IceCube Telescope Discovers High-Energy Neutrinos; New Era in Astronomy

Sven Lidstrom. IceCube/NSF

The IceCube lab is located on the frozen ice at the South Pole and the Neutrino telescope is buried 1.5 kilometers below the surface of the pole. Scientists, after years of finding nothing, has detected 28 high-energy neutrinos. This could prove there was very violent explosions in the universe.

Physicist Francis Halzen said "We are seeing these cosmic neutrinos for the first time." Halzen is from the University of Wisconsin-Madison and is the principle investigator for the IceCube lab. Now that these neutrinos have been discovered it opens up a whole new window to the universe for astronomers.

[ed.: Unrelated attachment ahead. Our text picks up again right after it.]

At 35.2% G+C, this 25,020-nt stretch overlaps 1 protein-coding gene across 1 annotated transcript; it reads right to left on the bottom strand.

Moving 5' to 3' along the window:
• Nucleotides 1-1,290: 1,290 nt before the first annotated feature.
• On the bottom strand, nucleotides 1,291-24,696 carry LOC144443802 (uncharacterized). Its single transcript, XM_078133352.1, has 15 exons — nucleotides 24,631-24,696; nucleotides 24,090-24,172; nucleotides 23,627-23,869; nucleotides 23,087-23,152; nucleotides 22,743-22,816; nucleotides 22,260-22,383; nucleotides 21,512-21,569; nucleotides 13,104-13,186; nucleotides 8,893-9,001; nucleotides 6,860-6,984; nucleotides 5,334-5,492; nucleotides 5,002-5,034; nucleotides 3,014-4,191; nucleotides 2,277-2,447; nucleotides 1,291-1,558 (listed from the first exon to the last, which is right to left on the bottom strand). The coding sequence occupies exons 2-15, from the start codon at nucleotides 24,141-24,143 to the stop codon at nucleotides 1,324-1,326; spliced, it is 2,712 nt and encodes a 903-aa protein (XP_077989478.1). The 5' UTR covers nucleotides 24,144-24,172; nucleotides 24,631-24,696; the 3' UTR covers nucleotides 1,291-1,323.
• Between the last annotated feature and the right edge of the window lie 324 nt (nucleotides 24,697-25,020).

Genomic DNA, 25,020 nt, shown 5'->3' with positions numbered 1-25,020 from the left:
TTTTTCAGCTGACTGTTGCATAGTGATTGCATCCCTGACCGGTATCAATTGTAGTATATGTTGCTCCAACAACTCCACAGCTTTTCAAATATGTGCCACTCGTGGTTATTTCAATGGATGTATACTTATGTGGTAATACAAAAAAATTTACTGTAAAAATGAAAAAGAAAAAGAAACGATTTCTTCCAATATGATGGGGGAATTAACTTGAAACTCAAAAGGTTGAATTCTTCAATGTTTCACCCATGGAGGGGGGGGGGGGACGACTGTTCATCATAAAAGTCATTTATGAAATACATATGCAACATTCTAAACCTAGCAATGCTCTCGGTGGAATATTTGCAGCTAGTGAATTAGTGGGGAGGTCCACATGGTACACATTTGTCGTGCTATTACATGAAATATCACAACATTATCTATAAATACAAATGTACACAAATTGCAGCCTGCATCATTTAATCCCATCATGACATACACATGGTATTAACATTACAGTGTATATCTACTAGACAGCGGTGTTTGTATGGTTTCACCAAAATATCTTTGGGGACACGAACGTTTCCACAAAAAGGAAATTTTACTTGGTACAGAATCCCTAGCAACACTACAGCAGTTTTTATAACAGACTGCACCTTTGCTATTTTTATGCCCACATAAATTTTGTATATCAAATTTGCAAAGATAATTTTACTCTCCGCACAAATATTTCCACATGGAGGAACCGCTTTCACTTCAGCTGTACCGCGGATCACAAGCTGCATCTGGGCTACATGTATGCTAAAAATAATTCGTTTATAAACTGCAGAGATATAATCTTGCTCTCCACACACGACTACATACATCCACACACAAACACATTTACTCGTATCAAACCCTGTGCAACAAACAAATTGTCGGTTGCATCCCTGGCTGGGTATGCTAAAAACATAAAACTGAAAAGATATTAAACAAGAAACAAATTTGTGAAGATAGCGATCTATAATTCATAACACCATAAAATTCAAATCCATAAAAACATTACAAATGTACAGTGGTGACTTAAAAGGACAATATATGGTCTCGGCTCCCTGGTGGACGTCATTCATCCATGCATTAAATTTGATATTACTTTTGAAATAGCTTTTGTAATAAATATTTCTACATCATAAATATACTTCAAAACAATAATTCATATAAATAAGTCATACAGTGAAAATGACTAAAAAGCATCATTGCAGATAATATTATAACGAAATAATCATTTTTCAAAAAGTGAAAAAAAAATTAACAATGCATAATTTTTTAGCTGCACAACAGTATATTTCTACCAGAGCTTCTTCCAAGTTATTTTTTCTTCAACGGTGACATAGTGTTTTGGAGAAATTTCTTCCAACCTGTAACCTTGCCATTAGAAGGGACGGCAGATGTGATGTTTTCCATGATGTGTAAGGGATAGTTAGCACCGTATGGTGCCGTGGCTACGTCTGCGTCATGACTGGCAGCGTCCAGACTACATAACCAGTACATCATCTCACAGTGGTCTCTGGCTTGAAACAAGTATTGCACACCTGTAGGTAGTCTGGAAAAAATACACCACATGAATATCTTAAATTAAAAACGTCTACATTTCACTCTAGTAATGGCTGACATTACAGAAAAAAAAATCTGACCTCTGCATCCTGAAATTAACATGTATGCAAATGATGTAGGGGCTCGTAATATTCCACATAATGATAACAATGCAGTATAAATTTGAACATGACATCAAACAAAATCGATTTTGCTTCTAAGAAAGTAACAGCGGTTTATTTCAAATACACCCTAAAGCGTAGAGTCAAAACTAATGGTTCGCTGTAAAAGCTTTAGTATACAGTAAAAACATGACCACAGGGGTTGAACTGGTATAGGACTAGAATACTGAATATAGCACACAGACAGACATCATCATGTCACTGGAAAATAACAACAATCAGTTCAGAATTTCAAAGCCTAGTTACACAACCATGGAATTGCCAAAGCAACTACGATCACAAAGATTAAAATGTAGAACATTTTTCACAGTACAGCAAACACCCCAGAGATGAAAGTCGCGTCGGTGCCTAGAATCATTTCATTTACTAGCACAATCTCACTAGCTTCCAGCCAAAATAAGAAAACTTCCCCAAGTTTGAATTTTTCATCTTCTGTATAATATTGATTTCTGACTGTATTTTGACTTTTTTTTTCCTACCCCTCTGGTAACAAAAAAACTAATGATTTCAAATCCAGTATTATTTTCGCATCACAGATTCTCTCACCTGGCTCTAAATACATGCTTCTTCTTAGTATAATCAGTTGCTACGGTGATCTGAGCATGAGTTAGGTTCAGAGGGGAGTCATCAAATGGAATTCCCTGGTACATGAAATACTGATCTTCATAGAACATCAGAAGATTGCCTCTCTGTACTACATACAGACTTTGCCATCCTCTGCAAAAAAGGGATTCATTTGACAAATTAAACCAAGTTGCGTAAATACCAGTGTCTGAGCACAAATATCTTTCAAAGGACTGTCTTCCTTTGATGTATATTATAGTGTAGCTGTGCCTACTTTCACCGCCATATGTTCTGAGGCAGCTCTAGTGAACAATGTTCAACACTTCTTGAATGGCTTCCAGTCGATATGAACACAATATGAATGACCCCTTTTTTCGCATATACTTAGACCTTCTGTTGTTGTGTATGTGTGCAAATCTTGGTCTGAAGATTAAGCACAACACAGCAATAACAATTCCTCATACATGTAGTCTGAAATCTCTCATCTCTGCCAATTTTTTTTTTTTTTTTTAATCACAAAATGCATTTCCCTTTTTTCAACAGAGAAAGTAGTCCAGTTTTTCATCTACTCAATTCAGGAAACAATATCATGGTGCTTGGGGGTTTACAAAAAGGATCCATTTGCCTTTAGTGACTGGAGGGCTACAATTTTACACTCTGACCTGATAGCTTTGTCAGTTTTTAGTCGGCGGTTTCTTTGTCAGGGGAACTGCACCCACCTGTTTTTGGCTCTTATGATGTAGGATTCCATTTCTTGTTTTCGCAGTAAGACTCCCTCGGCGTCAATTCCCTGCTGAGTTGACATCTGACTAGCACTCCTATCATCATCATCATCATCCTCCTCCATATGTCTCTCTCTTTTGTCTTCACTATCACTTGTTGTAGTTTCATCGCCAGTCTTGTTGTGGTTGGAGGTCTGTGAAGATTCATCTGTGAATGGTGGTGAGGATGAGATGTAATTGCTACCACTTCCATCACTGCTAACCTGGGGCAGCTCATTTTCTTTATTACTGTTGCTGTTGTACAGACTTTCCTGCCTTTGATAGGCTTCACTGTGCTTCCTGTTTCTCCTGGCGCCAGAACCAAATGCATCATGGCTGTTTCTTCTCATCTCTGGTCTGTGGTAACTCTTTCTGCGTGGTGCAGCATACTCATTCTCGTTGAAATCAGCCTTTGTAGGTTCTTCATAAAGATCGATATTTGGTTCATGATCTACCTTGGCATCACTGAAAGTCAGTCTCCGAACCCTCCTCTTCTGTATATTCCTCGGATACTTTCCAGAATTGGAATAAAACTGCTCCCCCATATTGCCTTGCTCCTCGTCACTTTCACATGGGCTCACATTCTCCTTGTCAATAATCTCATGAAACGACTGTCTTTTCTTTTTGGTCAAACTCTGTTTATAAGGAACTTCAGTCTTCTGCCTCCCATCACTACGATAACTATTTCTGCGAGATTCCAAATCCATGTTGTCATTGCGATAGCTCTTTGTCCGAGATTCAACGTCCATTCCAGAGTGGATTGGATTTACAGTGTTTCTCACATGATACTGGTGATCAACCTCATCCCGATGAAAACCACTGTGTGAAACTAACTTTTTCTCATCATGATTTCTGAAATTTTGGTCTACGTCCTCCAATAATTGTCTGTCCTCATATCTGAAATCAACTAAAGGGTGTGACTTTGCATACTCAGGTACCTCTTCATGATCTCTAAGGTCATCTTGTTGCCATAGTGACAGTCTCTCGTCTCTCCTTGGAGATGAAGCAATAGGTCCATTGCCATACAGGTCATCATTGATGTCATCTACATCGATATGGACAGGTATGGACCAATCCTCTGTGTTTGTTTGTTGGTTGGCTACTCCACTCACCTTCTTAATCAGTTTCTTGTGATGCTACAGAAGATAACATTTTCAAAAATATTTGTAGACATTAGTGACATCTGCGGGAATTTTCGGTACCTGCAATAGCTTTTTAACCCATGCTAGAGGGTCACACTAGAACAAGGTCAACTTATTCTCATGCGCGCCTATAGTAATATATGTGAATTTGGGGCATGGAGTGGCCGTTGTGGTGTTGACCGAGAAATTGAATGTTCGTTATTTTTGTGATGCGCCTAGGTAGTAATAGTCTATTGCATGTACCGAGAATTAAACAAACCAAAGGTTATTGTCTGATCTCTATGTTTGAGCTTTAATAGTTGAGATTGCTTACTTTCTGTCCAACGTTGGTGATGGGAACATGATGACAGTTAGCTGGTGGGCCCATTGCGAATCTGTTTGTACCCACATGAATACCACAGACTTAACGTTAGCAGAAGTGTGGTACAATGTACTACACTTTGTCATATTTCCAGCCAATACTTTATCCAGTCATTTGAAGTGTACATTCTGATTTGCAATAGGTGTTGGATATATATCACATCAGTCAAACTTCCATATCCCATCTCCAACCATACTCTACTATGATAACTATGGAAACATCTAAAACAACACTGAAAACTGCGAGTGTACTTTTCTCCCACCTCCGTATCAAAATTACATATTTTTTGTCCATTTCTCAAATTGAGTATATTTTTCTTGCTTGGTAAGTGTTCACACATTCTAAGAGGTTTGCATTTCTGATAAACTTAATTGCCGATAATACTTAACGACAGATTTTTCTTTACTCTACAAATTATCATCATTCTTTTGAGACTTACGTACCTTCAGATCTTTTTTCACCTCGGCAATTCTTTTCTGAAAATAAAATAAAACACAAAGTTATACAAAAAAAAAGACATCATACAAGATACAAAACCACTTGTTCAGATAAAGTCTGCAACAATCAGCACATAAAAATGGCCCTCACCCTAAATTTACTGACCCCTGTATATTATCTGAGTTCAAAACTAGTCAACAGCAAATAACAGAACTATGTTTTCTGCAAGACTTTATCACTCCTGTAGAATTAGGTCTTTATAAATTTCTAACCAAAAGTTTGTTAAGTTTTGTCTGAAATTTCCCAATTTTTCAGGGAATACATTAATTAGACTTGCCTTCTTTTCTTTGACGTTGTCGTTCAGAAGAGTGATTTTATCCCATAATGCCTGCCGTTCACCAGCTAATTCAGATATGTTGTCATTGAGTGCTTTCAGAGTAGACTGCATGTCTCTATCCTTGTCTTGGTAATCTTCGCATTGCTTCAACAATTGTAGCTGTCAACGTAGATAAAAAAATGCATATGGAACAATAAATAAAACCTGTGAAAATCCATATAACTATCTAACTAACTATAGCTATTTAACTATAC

To get a better understanding of the IceCube telescope and what a neutrino is, you can check out the main page for the IceCube Neutrino Telescope.

The IceCube telescope, as mentioned already, is buried 1.5 kilometers below the Antarctica surface with 5,160 light-sensitive detectors to view possible neutrinos.

Read the rest of this great article over at Wired!